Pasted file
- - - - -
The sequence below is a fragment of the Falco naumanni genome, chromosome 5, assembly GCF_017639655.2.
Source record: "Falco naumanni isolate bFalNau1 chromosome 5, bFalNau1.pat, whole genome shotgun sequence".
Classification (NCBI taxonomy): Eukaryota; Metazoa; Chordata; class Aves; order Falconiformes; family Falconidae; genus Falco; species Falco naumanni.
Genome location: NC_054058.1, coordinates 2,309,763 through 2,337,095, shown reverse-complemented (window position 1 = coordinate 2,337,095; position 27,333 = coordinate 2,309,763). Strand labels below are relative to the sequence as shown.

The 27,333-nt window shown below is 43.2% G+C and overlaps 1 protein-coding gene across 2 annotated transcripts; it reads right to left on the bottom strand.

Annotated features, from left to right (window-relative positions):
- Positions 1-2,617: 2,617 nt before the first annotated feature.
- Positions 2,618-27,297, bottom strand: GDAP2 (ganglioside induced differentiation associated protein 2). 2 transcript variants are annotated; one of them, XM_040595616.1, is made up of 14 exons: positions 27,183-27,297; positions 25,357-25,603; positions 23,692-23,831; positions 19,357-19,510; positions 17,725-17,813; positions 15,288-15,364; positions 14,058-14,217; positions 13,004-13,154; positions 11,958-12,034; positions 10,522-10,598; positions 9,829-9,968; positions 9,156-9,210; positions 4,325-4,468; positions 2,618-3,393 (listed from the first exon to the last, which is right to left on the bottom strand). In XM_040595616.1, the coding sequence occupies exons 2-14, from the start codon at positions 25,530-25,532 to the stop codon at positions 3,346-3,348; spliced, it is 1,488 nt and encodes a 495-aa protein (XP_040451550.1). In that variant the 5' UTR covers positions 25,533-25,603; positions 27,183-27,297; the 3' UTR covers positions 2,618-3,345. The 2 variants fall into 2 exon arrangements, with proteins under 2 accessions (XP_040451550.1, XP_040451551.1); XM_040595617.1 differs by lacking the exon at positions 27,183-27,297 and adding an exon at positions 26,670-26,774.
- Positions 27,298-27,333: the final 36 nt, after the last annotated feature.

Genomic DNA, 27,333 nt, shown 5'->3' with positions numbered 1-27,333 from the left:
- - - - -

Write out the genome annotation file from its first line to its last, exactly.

The sequence below is a fragment of the Falco naumanni genome, chromosome 5, assembly GCF_017639655.2.
Source record: "Falco naumanni isolate bFalNau1 chromosome 5, bFalNau1.pat, whole genome shotgun sequence".
Classification (NCBI taxonomy): Eukaryota; Metazoa; Chordata; class Aves; order Falconiformes; family Falconidae; genus Falco; species Falco naumanni.
Genome location: NC_054058.1, coordinates 2,309,763 through 2,337,095, shown reverse-complemented (window position 1 = coordinate 2,337,095; position 27,333 = coordinate 2,309,763). Strand labels below are relative to the sequence as shown.

The 27,333-nt window shown below is 43.2% G+C and overlaps 1 protein-coding gene across 2 annotated transcripts; it reads right to left on the bottom strand.

Annotated features, from left to right (window-relative positions):
- Positions 1-2,617: 2,617 nt before the first annotated feature.
- Positions 2,618-27,297, bottom strand: GDAP2 (ganglioside induced differentiation associated protein 2). 2 transcript variants are annotated; one of them, XM_040595616.1, is made up of 14 exons: positions 27,183-27,297; positions 25,357-25,603; positions 23,692-23,831; positions 19,357-19,510; positions 17,725-17,813; positions 15,288-15,364; positions 14,058-14,217; positions 13,004-13,154; positions 11,958-12,034; positions 10,522-10,598; positions 9,829-9,968; positions 9,156-9,210; positions 4,325-4,468; positions 2,618-3,393 (listed from the first exon to the last, which is right to left on the bottom strand). In XM_040595616.1, the coding sequence occupies exons 2-14, from the start codon at positions 25,530-25,532 to the stop codon at positions 3,346-3,348; spliced, it is 1,488 nt and encodes a 495-aa protein (XP_040451550.1). In that variant the 5' UTR covers positions 25,533-25,603; positions 27,183-27,297; the 3' UTR covers positions 2,618-3,345. The 2 variants fall into 2 exon arrangements, with proteins under 2 accessions (XP_040451550.1, XP_040451551.1); XM_040595617.1 differs by lacking the exon at positions 27,183-27,297 and adding an exon at positions 26,670-26,774.
- Positions 27,298-27,333: the final 36 nt, after the last annotated feature.

Genomic DNA, 27,333 nt, shown 5'->3' with positions numbered 1-27,333 from the left: